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The Future of Deploying Solutions on Salesforce

How adopting a package-based development model can benefit your team in deployment

We’re well into 2024 and there’s no better time to reflect on your team’s build and deployment processes. While Salesforce can be an incredible platform to build enterprise-grade applications on, deploying solutions on Salesforce has been known to have its challenges. 

Fortunately, over the past several years, Salesforce has invested greatly in improving the application development experience. Unfortunately, the methodologies these investments enable are seldom leveraged outside of the ISV ecosystem. With scratch orgs, the Salesforce CLI, CumulusCI (thanks SFDO!), and second-generation packaging, the Salesforce community has been given the foundational tools needed to build robust test and deployment automations. We no longer need to rely on change sets, 3rd party “DevOps” platforms, or the Ant Migration Tool to safely, reliably, and scalably promote our applications to production.

We no longer need to rely on change sets, 3rd party "DevOps" platforms, or the Ant Migration Tool to safely, reliably, and scalably promote our applications to production.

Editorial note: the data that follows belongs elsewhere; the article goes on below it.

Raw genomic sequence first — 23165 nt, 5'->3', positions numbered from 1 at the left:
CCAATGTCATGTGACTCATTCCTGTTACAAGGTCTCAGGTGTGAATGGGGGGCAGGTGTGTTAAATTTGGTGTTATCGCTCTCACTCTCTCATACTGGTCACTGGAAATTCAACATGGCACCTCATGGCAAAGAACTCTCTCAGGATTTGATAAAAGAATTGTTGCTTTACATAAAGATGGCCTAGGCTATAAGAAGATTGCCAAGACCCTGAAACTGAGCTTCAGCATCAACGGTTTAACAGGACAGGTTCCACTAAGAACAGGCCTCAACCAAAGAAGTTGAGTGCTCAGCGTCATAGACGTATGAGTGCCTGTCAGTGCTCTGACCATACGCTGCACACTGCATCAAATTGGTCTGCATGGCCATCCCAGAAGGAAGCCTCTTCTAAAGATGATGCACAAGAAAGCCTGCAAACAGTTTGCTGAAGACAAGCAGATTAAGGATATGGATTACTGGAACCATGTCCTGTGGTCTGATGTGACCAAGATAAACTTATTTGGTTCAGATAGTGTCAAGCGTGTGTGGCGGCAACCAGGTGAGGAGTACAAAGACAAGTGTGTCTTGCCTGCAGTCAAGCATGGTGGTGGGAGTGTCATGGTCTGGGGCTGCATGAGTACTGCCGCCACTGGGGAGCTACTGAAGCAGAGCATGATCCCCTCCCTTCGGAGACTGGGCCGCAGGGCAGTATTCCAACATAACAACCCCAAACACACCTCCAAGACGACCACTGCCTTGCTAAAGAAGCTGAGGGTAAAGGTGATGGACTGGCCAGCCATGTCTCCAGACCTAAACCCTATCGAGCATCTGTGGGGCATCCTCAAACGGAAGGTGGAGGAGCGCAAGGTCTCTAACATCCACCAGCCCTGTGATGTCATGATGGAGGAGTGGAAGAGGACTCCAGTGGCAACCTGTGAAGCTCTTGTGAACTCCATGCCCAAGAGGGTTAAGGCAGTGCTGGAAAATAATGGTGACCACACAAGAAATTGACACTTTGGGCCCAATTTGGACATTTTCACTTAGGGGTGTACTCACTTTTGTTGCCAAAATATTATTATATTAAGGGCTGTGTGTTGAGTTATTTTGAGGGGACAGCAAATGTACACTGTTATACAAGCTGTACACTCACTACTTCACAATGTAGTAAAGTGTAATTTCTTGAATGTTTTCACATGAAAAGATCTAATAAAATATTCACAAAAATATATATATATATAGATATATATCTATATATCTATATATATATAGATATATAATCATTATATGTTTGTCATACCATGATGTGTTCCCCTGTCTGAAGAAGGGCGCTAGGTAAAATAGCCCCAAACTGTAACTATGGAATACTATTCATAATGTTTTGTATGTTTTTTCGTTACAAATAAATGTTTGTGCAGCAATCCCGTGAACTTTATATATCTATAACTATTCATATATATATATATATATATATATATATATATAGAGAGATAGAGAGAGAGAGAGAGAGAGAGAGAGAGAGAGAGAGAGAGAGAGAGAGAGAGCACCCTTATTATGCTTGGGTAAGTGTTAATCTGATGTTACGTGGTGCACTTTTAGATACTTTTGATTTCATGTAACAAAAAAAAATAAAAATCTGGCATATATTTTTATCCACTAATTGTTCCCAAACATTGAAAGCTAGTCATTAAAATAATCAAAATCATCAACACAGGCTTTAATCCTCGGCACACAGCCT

Scratch Orgs

Scratch orgs, unlike sandboxes, are ephemeral, and exist for up to 30 days. They’re (relatively) cheap to provision and are used in several workflow automations. Learn more on the Salesforce Developers site.

Cumulus CI

Cumulus CI, developed by the team at, is an application that sits atop the standard Salesforce CLI that provides a valuable toolbox of automations for package development, testing, and data generation. Learn more here.

Second-generation packaging

Second-generation packaging enables unlocked and org-dependent unlocked packages. These package types are “subscriber-editable” which means that their metadata can be updated post-installation. Learn more on the Salesforce Developers site.

Why is deployment so difficult?

Org-based development and deployment on the Salesforce platform can be challenging for a number of reasons, primarily because deployments are almost always irreproducible. Given that each Salesforce environment is a unique combination of metadata, data, and environmental quirks, it’s extraordinarily difficult to completely test a deployment without actually deploying. 


What we find is that when building on Salesforce, you’re paying two costs with each deployment:

  1. The cost of dependency verification (validating that what you’re deploying has everything it needs, like custom objects and fields).
  2. The cost of testing (both automated Apex tests and manual tests).


By adopting second-generation package development, we’re able to pay and lessen these two costs much earlier in the development lifecycle. We’re able to validate that a package will build and install, and our tests will succeed months before a go-live date.


Deciding to move towards package-based deployment enables your team to automate common tasks like: